Sometimes couples begin therapy hoping to repair a damaged relationship. Other times they are not sure what they want, they just know they’re unhappy and they want it to change. Very often I witness couples heal their pain, make the necessary changes and go on to live together in a mutually satisfying and fulfilling relationship. I feel blessed to have played a role in their process.
There are times though when a couple tries very hard to heal, and make changes, but it just doesn’t happen for them. Divorce is the option they choose. Sometimes we continue to work together to navigate this process. Sometimes the decision is made and the therapeutic relationship ends without a closing session. When this happens I always wish I had been given the opportunity to share them with a few words to help during the times in this process when they feel they are swimming in the middle of the sea without a life preserver. For anyone going through a divorce, especially if you feel like you’re floundering, I hope these words are helpful…
Divorce is never an easy decision or an easy process to go through. If you have made the decision to end your marriage, chances are it took you a long time to get to this place, especially if children are involved. Even when both partners agree to divorce, it is a stressful and emotionally painful process. Regardless of how you feel about your partner at this moment, when you married you did so with a dream for your future. Your dream did not include divorce and it is painful when a dream is not realized. Allow yourself to grieve your loss, and keep in mind that grieving is also a process. To help navigate the feelings and stress during a divorce I have a few tips and suggestions that can help you manage the stress and emotional turmoil commonly felt while going through a divorce.
- Expect and accept that life will be somewhat unstable during this process. It will demand a lot out of you emotionally, and that can weaken your physical stamina. Set up a self care plan that addresses your physical, emotional and spiritual needs and do your best to stick with it. Meditation, working with a therapist, regular exercise, quiet time for reflection and reaching out for spiritual guidance can help you build a routine that brings much needed balance to everyday life.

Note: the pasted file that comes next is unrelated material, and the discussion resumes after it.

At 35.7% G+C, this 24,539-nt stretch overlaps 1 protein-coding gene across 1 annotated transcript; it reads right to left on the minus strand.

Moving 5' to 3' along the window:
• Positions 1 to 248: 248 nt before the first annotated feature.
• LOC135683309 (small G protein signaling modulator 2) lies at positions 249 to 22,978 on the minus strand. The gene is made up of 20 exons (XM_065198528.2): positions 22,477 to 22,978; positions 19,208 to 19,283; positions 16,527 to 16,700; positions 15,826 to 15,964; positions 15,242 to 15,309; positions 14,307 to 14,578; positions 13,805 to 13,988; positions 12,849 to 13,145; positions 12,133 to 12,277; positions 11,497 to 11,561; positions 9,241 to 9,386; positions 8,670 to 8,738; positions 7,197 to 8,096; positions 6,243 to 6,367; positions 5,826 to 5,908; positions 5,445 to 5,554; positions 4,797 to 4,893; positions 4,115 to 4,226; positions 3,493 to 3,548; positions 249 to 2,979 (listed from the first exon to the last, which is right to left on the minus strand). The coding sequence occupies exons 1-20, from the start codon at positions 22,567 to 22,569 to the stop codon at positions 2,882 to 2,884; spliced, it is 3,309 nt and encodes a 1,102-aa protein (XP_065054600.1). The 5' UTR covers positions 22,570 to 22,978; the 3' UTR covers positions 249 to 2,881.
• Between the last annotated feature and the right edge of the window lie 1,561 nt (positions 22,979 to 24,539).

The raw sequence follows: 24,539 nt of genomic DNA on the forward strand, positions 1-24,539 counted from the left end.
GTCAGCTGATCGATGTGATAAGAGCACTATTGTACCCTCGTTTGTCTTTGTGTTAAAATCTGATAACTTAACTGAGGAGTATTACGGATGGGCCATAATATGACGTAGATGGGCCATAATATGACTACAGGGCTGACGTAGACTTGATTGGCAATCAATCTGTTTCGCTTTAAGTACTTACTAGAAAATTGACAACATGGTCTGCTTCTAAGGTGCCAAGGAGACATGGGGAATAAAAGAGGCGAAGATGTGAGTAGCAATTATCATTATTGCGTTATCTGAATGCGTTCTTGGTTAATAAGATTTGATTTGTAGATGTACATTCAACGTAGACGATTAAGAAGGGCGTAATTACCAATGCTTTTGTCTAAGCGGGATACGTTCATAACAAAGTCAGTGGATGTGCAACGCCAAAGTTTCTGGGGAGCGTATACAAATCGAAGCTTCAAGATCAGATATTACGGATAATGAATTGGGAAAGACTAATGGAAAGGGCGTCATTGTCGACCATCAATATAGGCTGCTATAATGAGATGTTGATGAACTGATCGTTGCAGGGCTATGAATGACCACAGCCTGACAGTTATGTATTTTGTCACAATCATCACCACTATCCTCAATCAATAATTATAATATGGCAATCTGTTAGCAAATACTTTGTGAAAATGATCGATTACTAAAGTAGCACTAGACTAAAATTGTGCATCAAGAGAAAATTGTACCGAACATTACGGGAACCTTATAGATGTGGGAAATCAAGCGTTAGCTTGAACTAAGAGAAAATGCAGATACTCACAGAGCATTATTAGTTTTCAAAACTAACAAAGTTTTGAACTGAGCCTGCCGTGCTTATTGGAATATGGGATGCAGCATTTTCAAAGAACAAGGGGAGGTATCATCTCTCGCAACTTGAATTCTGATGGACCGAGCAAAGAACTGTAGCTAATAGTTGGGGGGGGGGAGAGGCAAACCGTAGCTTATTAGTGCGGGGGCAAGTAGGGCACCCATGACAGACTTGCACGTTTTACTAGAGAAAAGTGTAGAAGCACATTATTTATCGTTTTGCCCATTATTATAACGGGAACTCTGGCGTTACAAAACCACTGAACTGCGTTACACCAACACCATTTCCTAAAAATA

- Look for and surround yourself with a support system. Friends and family members and support groups you can attend or participate with online can be a great resource. Avoid judgemental people offering unsolicited advice.
- Responsibilities that were once shared may now be something you will have to take on yourself. It is easy to become overwhelmed by the logistical changes of daily life. Prioritize what needs to be done and break tasks down into smaller steps that will be more manageable.
- Feelings of failure and guilt are common. Remember – feelings are not facts! Negative self talk and beating yourself up for mistakes real or imagined hold you back. Move forward by acknowledging where you could have done better and strive to do just that.
- The divorce process will likely present you with frustrating situations. Let go of what you cannot control. It is a waste of your very precious emotional energy.
- You are not obliged to engage with an angry and argumentative spouse. It is perfectly okay to walk away.
- In your eagerness to “just be done with the whole thing”, you may tempted to make quick decisions that aren’t necessarily in your best interest. To the best that you are able, give the time and thought needed to bring the best outcome for your future. If you have legal counsel consult with them to help you make the best decision.
- Start working toward forgiveness (yet another process!). This may not be limited to your spouse. You may need to work on forgiving yourself, or anyone else that may have played a role. It truly is a kindness and gift you give to yourself.
- Remember throughout all of this you are human.You will make mistakes, but you are doing the best you can, which is all you can do. Perfection is extremely overrated.